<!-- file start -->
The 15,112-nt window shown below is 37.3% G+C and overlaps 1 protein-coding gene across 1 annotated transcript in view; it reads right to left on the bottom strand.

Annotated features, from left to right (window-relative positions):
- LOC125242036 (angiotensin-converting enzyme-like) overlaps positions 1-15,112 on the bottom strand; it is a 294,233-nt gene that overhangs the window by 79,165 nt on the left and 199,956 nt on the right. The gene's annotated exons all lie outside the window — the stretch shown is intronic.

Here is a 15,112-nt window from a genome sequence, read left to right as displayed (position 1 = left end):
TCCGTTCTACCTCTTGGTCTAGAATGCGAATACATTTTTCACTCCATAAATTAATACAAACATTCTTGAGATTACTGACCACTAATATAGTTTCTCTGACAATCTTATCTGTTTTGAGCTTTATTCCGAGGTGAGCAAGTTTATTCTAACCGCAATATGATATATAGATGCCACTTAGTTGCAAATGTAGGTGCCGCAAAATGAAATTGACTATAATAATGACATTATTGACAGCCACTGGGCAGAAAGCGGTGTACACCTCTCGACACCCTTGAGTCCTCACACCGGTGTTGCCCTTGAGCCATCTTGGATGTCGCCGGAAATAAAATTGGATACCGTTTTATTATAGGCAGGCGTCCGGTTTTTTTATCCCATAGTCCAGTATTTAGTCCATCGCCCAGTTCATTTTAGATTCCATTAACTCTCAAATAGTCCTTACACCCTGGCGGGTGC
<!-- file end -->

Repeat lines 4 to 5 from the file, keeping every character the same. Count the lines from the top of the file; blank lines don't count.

Here is a 15,112-nt window from a genome sequence, read left to right as displayed (position 1 = left end):
TCCGTTCTACCTCTTGGTCTAGAATGCGAATACATTTTTCACTCCATAAATTAATACAAACATTCTTGAGATTACTGACCACTAATATAGTTTCTCTGACAATCTTATCTGTTTTGAGCTTTATTCCGAGGTGAGCAAGTTTATTCTAACCGCAATATGATATATAGATGCCACTTAGTTGCAAATGTAGGTGCCGCAAAATGAAATTGACTATAATAATGACATTATTGACAGCCACTGGGCAGAAAGCGGTGTACACCTCTCGACACCCTTGAGTCCTCACACCGGTGTTGCCCTTGAGCCATCTTGGATGTCGCCGGAAATAAAATTGGATACCGTTTTATTATAGGCAGGCGTCCGGTTTTTTTATCCCATAGTCCAGTATTTAGTCCATCGCCCAGTTCATTTTAGATTCCATTAACTCTCAAATAGTCCTTACACCCTGGCGGGTGC